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March 30, 2005 - Image 1

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Wednesday, March 30, 2005

Opinion 4
Sports 8

Jordan Schrader
examines GEO's
arguments
Looking to extend
winning streak,
softball stays focused

c ..1 N11 -; ti

Weather

LOWl47
TOMORROW:
59/32

One-hundredfourteen years ofeditoralfreedom
www.mzhki~andaziy.com Ann Arbor, Michigan Vol. CXV, No. 108 @2005 The Michigan Daily

GSIs,

'U'

Doctor shortage foretold

reach some
agreements
EIf progress continues, GSIs says
they may not need to authorize an
open-ended strike next week.
By Ekjyot Saini
Daily Staff Reporter
With negotiations continuing late last night, the Graduate
Employees' Organization and the University have begun to
make significant progress since last week's walkout, which
includes agreement on international GSI issues.
GEO President Dave Dobbie said that if progress continues
on this manner, he is hopeful that the union will not have to
authorize an open-ended strike next week.
The agreement reached yesterday dealt with the testing and
training of international GSIs. Various GEO members had
expressed concerns that their English skills were not being accu-
rately assessed by the exam that they were required to take, and
that certain countries were being targeted.
The University accepted GEO's proposal of instituting a pre-
test that would gauge an international student's English language
* ability before having to take the English language exam.
"(The University) agreed in principle that a pre-test makes
sense," Dobbie said.
GEO also demanded that the University provide financial sup-
port for all GSI training that occurs before the semester starts
- not just for LSA GSIs. Under the new agreement, GSIs in all
academic units would be eligible for financial support.
GEO also agreed to the same tuition wavier clause that was
in the previous contract. GSIs that are employed at a ".25 frac-
tion" or greater - which means working 10 hours or more
per week - will not pay tuition, while those at lower fraction
appointment - less than 10 hours a week - will pay a certain
See GEO, Page 7
Penny wars to
grant wishes
The Make-A-Wish Foundation of
Michigan is raising money for children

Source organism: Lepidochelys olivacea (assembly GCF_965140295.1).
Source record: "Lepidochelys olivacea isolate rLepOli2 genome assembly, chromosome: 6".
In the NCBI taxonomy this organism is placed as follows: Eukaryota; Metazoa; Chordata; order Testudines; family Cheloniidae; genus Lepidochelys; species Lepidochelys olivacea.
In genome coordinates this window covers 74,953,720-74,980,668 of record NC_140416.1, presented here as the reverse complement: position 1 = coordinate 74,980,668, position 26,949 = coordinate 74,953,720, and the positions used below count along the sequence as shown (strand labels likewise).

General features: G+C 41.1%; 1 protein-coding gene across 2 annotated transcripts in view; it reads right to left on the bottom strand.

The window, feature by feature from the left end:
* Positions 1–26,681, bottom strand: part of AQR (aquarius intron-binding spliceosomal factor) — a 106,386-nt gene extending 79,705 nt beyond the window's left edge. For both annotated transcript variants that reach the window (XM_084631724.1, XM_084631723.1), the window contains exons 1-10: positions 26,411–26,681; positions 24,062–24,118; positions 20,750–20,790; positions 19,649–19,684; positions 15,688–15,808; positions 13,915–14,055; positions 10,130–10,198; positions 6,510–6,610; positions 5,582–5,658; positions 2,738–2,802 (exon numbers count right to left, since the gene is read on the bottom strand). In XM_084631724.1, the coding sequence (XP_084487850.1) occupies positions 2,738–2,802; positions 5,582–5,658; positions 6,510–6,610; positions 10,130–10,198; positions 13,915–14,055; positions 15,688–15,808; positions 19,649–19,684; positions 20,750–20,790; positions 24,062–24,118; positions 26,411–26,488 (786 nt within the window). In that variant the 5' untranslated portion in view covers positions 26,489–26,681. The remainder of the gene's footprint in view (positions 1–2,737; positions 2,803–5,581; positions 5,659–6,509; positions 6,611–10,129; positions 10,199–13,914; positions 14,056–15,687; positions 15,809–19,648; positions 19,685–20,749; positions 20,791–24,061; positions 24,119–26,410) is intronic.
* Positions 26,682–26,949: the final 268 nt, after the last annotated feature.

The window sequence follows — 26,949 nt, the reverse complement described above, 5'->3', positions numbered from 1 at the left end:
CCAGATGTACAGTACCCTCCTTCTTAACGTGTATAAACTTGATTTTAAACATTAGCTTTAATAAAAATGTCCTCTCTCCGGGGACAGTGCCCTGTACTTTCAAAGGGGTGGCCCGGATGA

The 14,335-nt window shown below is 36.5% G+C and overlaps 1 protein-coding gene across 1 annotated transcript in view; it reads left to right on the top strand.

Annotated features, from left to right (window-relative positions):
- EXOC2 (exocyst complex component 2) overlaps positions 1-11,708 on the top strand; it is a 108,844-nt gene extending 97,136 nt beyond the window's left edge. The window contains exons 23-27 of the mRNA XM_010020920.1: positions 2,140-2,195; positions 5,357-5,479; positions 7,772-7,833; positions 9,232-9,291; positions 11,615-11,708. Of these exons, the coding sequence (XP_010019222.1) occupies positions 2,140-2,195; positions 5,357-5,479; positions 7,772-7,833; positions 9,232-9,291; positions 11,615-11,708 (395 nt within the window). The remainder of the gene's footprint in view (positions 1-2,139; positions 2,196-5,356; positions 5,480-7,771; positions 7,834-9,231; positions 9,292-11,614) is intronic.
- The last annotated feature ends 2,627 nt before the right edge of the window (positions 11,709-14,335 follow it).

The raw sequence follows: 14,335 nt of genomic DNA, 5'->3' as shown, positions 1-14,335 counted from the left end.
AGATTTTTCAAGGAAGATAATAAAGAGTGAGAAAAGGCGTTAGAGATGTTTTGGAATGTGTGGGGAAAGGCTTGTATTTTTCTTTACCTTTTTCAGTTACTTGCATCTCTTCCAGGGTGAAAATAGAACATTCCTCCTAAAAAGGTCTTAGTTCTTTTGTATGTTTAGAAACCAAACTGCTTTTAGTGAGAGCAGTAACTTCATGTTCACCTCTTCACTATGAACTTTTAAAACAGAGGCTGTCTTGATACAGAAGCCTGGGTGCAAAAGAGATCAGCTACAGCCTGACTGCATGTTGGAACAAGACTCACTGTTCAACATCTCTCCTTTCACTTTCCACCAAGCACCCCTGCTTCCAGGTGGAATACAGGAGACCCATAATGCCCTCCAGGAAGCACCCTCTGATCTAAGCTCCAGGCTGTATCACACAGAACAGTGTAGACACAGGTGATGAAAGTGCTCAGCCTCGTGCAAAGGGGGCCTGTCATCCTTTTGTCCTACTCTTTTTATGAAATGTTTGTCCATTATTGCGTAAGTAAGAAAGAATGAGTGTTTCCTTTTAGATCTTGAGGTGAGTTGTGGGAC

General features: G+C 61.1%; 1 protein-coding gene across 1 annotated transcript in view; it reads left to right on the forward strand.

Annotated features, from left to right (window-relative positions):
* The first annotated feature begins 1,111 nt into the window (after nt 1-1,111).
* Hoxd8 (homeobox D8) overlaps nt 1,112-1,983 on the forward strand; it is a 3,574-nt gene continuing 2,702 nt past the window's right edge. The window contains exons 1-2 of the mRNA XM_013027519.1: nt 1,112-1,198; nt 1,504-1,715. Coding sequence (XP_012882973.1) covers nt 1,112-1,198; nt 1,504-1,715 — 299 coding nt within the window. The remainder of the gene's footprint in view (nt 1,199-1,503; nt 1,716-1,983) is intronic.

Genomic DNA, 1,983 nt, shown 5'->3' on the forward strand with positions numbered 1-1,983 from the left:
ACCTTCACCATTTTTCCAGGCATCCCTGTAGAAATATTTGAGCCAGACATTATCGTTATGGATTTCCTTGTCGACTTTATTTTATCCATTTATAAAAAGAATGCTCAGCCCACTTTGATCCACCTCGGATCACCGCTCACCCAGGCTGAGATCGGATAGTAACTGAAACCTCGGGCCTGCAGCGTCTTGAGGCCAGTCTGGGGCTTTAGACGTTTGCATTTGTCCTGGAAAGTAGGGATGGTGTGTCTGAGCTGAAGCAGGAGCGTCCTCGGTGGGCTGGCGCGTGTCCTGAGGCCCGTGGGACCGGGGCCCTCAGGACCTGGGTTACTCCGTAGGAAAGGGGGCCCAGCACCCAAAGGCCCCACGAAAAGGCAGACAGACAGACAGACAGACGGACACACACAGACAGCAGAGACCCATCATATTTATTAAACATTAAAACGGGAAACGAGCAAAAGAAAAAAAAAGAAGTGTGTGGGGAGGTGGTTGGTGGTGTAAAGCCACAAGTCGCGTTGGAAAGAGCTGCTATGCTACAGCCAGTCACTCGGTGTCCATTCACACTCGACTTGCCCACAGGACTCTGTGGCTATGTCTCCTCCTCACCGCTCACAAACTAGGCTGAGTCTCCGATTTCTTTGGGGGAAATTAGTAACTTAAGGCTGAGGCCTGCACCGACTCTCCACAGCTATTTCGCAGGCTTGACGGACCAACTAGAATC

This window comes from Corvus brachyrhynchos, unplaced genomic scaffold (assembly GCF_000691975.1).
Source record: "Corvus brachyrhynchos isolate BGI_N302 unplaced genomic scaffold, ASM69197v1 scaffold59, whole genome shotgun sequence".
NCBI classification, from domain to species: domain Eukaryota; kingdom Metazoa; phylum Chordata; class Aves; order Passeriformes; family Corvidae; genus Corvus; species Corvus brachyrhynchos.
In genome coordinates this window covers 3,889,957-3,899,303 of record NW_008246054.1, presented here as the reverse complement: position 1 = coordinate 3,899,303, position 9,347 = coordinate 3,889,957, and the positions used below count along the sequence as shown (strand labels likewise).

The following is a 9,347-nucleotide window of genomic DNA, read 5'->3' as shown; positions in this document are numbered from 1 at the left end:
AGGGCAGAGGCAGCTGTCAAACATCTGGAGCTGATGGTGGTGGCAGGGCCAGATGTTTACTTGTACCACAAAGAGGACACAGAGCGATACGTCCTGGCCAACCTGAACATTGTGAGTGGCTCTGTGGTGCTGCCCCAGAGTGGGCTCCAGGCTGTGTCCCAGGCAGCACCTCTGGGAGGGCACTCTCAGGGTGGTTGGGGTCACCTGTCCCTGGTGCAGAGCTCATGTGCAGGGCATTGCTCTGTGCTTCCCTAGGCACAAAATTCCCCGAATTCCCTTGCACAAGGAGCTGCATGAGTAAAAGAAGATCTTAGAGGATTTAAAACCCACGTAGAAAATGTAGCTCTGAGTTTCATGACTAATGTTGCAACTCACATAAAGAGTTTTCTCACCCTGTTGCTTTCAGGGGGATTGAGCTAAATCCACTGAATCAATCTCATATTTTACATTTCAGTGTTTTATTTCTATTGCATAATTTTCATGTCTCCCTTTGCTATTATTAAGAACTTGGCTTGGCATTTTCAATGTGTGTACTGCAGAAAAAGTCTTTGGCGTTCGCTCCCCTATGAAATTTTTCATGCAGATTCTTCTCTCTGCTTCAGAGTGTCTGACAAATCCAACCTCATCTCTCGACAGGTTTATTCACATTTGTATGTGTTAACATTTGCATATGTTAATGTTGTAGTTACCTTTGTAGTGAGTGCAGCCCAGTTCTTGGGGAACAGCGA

with life-threatening illnesses
By C. C. Song
Daily Staff Reporter
The Make-A-Wish Foundation of Michigan has declared a
penny war between Central Campus, North Campus and the Hill.
The proceeds of the "war," which started Monday and will end
Friday, will help the national Make-A-Wish Foundation grant
more kids their wishes.
The organization has placed donation jugs in the lobbies of all
the residence halls. Every penny added to the jugs will add one

Thirty-one percent
of medical schools will
"definitely" or "probably"
increase enrollment
By Kingson Man
Daily Staff Reporter
The prognosis is dire: By the year
2020, there will be a nationwide short-
age of 85,000 doctors. The recommend-
ed treatment? Increase the number of
medical school students by 15 percent
each year.
The congressional Council on Gradu-
ate Medical Education presented this
scenario in a report released last month,
and Medical advocacy organizations
are heeding COGME's call to action.

The Association of American Medical
Colleges has changed its position from
claiming there is an oversupply of phy-
sicians to calling for a "modest increase
in medical school enrollment," accord-
ing to a press release.
Reversing the decades-old stance that
there are too many medical students,
medical schools around the country are
preparing to increase the number of stu-
dents they enroll. A recent AAMC poll
showed that 31 percent of medical schools
were "definitely" or "probably" going to
increase enrollment in the next few years,
with another 20 percent "possibly" plan-
ning on taking the same route.
The dean of admissions and the direc-
tor of the Medical School could not be
reached for comment because they are
out of the country.
See DOCTORS, Page 7

Graphic by Mathew Daniels

GLENN GETTY/Daily
MSA President Jesse Levine shakes hands with outgoing president Jason Mironov last night.
New MSA president inugurated

"We have so
many people
here looking
to make a
difference."
= Jeff Tosoian
President of Make-
A-Wish of Michigan

point to the campus where the dorm
is located and subtract one point from
the other two campuses' totals.
The competition is also being held
between fraternity and sorority hous-
es as a part of Greek Week activity.
Make-A-Wish participated in Diag
Day on Monday - the first day that
fraternities and sororities contributed
to the Penny War - and will take part
in State Street Day - when fraterni-
ties and sororities compete to make